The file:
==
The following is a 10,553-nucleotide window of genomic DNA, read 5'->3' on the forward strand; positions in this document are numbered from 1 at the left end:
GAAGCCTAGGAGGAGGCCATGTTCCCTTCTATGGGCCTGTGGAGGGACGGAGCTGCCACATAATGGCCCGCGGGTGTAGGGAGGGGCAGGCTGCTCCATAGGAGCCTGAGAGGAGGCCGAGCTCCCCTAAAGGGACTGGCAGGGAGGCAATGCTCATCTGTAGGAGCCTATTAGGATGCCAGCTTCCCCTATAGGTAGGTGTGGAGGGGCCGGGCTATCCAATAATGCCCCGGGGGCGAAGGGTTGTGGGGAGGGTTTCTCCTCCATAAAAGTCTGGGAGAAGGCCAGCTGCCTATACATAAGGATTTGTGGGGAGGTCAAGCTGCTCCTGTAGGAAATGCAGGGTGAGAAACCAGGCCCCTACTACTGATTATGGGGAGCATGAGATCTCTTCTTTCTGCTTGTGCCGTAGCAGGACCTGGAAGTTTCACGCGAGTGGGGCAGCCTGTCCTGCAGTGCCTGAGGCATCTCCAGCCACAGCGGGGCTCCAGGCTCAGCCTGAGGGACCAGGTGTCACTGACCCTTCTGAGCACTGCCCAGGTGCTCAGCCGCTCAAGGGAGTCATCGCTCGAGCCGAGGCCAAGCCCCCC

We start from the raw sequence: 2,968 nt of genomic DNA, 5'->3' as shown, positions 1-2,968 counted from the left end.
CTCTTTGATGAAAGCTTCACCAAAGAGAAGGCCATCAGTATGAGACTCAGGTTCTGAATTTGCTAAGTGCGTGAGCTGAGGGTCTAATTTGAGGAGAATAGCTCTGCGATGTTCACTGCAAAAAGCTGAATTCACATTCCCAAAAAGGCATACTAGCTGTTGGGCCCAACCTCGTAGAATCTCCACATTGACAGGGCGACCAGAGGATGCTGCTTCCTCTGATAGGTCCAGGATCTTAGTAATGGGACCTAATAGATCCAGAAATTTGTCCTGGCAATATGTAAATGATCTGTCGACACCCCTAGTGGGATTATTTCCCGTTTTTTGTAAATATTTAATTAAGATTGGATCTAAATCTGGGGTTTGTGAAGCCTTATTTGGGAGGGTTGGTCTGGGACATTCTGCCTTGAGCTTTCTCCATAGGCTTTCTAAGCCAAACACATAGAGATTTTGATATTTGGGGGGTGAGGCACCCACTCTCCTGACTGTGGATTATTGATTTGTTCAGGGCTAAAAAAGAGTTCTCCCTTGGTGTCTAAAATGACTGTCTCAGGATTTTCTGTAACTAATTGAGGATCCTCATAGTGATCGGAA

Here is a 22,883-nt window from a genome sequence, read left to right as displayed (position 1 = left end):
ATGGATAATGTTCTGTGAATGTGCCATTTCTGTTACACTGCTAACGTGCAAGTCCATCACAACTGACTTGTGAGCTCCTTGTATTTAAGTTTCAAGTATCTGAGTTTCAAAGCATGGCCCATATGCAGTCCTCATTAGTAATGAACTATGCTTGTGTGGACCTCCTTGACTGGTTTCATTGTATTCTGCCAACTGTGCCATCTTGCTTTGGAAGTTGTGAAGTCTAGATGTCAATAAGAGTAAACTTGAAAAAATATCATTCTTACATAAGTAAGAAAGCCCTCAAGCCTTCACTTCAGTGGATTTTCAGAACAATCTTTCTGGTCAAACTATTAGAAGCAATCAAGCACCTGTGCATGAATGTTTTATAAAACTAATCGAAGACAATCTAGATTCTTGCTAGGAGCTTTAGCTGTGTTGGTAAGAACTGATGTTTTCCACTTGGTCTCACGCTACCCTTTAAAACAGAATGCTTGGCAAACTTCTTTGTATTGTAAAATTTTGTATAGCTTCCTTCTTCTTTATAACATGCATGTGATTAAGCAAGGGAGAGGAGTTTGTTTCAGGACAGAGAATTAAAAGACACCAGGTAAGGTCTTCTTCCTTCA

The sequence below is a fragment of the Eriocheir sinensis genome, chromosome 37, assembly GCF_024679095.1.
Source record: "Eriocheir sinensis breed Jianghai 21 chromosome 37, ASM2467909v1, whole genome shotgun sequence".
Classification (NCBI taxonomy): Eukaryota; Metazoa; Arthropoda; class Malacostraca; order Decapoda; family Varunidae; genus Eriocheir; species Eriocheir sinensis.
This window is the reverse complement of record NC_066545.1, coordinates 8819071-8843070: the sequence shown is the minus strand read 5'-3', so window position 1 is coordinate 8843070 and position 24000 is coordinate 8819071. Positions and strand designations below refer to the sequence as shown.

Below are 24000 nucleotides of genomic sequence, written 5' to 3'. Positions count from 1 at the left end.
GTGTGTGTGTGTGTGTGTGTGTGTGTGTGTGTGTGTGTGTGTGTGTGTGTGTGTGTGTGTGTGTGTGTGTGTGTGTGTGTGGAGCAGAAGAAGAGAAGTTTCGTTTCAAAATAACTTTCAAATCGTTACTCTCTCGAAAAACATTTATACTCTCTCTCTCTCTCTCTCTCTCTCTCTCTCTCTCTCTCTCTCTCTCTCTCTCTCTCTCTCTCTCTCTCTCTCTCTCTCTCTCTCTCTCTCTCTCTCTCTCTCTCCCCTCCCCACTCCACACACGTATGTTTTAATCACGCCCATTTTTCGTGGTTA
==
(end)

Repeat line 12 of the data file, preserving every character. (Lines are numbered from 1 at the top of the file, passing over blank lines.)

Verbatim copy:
GTGTGTGTGTGTGTGTGTGTGTGTGTGTGTGTGTGTGTGTGTGTGTGTGTGTGTGTGTGTGTGTGTGTGTGTGTGTGTGTGGAGCAGAAGAAGAGAAGTTTCGTTTCAAAATAACTTTCAAATCGTTACTCTCTCGAAAAACATTTATACTCTCTCTCTCTCTCTCTCTCTCTCTCTCTCTCTCTCTCTCTCTCTCTCTCTCTCTCTCTCTCTCTCTCTCTCTCTCTCTCTCTCTCTCTCTCTCTCTCTCTCTCCCCTCCCCACTCCACACACGTATGTTTTAATCACGCCCATTTTTCGTGGTTA